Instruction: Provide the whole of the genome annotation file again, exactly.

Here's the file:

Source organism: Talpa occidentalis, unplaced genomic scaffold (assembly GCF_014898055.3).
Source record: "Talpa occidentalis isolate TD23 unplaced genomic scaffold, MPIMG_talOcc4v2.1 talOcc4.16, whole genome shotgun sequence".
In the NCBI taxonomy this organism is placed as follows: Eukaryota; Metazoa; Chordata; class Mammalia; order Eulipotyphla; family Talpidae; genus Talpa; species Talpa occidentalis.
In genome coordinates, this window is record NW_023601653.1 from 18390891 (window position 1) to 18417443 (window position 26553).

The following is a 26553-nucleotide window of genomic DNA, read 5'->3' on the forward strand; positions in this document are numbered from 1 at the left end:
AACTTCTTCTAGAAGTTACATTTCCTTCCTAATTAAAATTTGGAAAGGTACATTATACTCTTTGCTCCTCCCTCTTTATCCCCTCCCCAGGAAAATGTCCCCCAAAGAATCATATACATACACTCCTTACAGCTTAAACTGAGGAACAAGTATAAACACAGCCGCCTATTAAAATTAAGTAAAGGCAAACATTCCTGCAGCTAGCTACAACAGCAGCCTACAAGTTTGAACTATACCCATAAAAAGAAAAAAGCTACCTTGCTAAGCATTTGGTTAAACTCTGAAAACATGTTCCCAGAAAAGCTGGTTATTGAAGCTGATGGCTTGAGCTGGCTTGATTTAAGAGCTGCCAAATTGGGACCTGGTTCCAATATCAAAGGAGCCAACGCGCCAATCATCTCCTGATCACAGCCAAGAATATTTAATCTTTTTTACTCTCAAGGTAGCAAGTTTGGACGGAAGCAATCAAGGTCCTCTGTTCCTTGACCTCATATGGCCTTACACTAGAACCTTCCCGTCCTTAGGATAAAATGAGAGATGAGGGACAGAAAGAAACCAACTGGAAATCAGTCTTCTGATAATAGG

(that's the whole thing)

Source organism: Talpa occidentalis, unplaced genomic scaffold (assembly GCF_014898055.3).
Source record: "Talpa occidentalis isolate TD23 unplaced genomic scaffold, MPIMG_talOcc4v2.1 talOcc4.16, whole genome shotgun sequence".
In the NCBI taxonomy this organism is placed as follows: Eukaryota; Metazoa; Chordata; class Mammalia; order Eulipotyphla; family Talpidae; genus Talpa; species Talpa occidentalis.
In genome coordinates, this window is record NW_023601653.1 from 18390891 (window position 1) to 18417443 (window position 26553).

The following is a 26553-nucleotide window of genomic DNA, read 5'->3' on the forward strand; positions in this document are numbered from 1 at the left end:
AACTTCTTCTAGAAGTTACATTTCCTTCCTAATTAAAATTTGGAAAGGTACATTATACTCTTTGCTCCTCCCTCTTTATCCCCTCCCCAGGAAAATGTCCCCCAAAGAATCATATACATACACTCCTTACAGCTTAAACTGAGGAACAAGTATAAACACAGCCGCCTATTAAAATTAAGTAAAGGCAAACATTCCTGCAGCTAGCTACAACAGCAGCCTACAAGTTTGAACTATACCCATAAAAAGAAAAAAGCTACCTTGCTAAGCATTTGGTTAAACTCTGAAAACATGTTCCCAGAAAAGCTGGTTATTGAAGCTGATGGCTTGAGCTGGCTTGATTTAAGAGCTGCCAAATTGGGACCTGGTTCCAATATCAAAGGAGCCAACGCGCCAATCATCTCCTGATCACAGCCAAGAATATTTAATCTTTTTTACTCTCAAGGTAGCAAGTTTGGACGGAAGCAATCAAGGTCCTCTGTTCCTTGACCTCATATGGCCTTACACTAGAACCTTCCCGTCCTTAGGATAAAATGAGAGATGAGGGACAGAAAGAAACCAACTGGAAATCAGTCTTCTGATAATAGG